University of Texas at Austin School of Nursing

By: Eleanor L. M. Crowder

Type: General Entry

Published: December 10, 2001

Updated: August 12, 2020

The history of the University of Texas at Austin School of Nursing is inextricably linked to that of the former John Sealy Hospital Training School for Nurses. Organized and opened in 1890, the John Sealy Hospital Training School for Nurses was the first such school in the state and was located in the John Sealy Hospital in Galveston. Originally owned and operated by a board of lady managers it was subsumed by the Medical Department as a regular department of the University of Texas in 1896. Throughout its evolution the school changed names many times. When opened, the training period was of two years duration. In 1907 it was extended to a third year with a diploma awarded for a successful completion. In 1943 the Bachelor of Science in Nursing was first offered in Galveston with students earning the liberal arts credits necessary for the degree in colleges of their choice. However, the three years diploma program continued to operate concomitantly. In 1960 students on the Austin campus enrolled in the College of Arts and Sciences, listing nursing as a major. Nursing faculty from Galveston moved to Austin to teach two fundamentals of nursing courses on that campus but remained Medical Branch School of Nursing faculty. However, they were granted the same privileges as the University of Texas at Austin faculty. In 1967 the School of Nursing was reorganized as a separate and autonomous school named the University of Texas Nursing School [System-Wide] with two campuses: Galveston and Austin. The main campus of the school was moved to Austin. The same year the total graduate program was moved to Austin. The first undergraduate students to graduate in the Austin campus did so in May 1968. Between 1967 and 1969 other nursing schools within the university system were approved with various designations, on other campuses throughout the state. Houston was approved in 1967, San Antonio, El Paso, and Fort Worth in 1969, bringing to six the number of schools within the system. In 1972 the name was changed to the University of Texas System School of Nursing, the dean's title was changed to president, and the associate deans on each campus became deans.

Recognizing the need to educate nurses for the roles of researcher and university teaching, a course of study leading to the doctor of philosophy in nursing was started on the Austin campus in 1974. The Austin campus was the only one granting baccalaureate, masters, and doctoral degrees. The same year the Center for Nursing Research was opened in Austin to facilitate the research components of the graduate program, one of few such centers in the United States. On March 26, 1976, the board of regents voted to decentralize the System School of Nursing and put each nursing school under the administration of the campus on which it was located. Thus the one in Austin became the University of Texas at Austin School of Nursing. During the 1970s and 1980s an increasing percentage of students entering the school of nursing had degrees in other areas. Faculty recognized the very different learning needs of these students. An alternate entry track was developed whereby applicants with degrees other than nursing could be admitted as graduate students. The students completed all upper-division nursing courses as well as the master's level courses and graduated with a masters degree in nursing. The first such student entered in Spring 1989. In the early 1980s a summer-only doctoral option was made available, the first such option offered in the United States. The option provided students the opportunity to complete all course work during the summer sessions. The last group of students was admitted in the summer of 1990. The availability of the option had facilitated numerous nursing school faculty from all over the country to complete their doctorates without having to resign their positions.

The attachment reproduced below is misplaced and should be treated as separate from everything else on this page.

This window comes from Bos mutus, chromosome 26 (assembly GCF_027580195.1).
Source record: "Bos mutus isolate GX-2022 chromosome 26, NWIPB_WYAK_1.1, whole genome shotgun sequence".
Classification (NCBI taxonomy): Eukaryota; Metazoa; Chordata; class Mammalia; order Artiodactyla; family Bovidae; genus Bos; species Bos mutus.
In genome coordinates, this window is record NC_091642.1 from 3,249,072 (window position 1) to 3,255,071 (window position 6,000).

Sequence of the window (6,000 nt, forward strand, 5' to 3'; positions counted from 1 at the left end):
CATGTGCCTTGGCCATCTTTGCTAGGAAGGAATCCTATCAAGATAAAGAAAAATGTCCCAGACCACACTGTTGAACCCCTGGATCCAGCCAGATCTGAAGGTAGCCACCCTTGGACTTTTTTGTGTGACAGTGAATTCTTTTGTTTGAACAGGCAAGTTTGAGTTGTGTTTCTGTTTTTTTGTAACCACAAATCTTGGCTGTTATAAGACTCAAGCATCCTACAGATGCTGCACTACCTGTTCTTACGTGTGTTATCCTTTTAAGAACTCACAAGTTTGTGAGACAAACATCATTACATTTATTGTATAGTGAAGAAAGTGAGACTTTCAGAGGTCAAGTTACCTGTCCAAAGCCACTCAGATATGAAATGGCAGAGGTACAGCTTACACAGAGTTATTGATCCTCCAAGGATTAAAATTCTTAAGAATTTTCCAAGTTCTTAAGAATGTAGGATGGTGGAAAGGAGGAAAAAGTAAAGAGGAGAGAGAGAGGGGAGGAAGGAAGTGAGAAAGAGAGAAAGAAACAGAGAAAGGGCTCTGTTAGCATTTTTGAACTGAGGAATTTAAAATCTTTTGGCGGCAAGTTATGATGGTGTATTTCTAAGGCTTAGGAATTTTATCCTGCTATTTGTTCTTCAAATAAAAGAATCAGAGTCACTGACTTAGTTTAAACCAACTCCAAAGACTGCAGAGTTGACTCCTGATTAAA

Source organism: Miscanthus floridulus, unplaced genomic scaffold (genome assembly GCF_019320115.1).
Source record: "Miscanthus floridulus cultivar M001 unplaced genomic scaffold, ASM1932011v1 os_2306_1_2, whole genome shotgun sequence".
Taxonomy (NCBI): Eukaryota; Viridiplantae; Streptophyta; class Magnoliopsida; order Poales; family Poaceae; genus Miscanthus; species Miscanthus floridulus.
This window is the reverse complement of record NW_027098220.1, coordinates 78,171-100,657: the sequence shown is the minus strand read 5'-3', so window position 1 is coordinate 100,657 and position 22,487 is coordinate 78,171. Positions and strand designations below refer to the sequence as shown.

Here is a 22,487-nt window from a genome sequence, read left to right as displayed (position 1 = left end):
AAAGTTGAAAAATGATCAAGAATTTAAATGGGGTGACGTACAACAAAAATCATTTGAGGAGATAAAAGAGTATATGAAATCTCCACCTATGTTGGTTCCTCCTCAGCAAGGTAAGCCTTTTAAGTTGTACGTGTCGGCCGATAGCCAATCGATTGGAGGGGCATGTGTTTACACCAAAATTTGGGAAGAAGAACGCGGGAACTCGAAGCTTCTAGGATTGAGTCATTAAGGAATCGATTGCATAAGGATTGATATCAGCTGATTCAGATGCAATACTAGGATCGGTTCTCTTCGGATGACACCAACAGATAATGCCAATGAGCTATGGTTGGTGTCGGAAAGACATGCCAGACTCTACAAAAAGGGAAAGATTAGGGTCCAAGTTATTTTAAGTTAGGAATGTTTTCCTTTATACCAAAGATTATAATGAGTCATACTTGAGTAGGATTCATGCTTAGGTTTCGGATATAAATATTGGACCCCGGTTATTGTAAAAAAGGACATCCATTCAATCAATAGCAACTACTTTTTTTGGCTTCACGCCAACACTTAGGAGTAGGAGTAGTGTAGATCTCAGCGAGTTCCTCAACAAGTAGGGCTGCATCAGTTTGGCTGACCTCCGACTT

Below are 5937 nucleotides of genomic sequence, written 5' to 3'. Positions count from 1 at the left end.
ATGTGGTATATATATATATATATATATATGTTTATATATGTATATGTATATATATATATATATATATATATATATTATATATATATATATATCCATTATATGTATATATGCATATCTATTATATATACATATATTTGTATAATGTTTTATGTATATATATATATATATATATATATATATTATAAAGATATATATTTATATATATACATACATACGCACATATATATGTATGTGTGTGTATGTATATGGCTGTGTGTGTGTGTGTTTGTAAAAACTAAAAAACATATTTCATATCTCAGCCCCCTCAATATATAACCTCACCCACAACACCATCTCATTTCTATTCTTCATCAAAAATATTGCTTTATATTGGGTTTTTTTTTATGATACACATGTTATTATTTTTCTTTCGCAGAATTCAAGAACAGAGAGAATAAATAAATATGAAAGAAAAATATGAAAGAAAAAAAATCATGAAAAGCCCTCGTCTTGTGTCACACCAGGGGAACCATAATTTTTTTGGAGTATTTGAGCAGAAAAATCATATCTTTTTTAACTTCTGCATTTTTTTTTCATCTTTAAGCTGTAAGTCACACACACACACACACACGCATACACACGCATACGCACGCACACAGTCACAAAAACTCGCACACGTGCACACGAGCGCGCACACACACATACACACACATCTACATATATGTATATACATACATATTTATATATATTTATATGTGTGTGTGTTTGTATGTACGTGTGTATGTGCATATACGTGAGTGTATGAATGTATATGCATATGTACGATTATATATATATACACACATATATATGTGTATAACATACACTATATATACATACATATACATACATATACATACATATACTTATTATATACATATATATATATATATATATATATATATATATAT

In 1989, with a grant from the Commonwealth Fund, a course of study was designed leading to dual masters degrees in nursing and business administration. Representatives from the nursing school and business school collaborated to design a seventy-two semester hour dual degree program admitting the first group in fall 1990. Thus, beginning in the 1990–91 academic year, the University of Texas at Austin offered B.S.N., M.S.N., M.S.N./M.B.A. and the Ph.D. degrees. It was the only nursing school in the University of Texas System to do so. In 1993–94 the school had a total enrollment of 800 to 850 students taught by sixty-five faculty members. Enrollment in the fall of 2000 was 752, with a faculty of sixty-seven. Dolores Sands was dean of the school in 2001.

Billye J. Brown, The Historical Development of the University of Texas System School of Nursing, 1890–1973 (Ph.D. dissertation, Baylor University, 1975). Vertical Files, Dolph Briscoe Center for American History, University of Texas at Austin.

  • Education
  • Medical Schools and Teaching Hospitals
  • Health and Medicine

The following, adapted from the Chicago Manual of Style, 15th edition, is the preferred citation for this entry.

Eleanor L. M. Crowder, “University of Texas at Austin School of Nursing,” Handbook of Texas Online, accessed July 03, 2022,

Published by the Texas State Historical Association.

December 10, 2001
August 12, 2020

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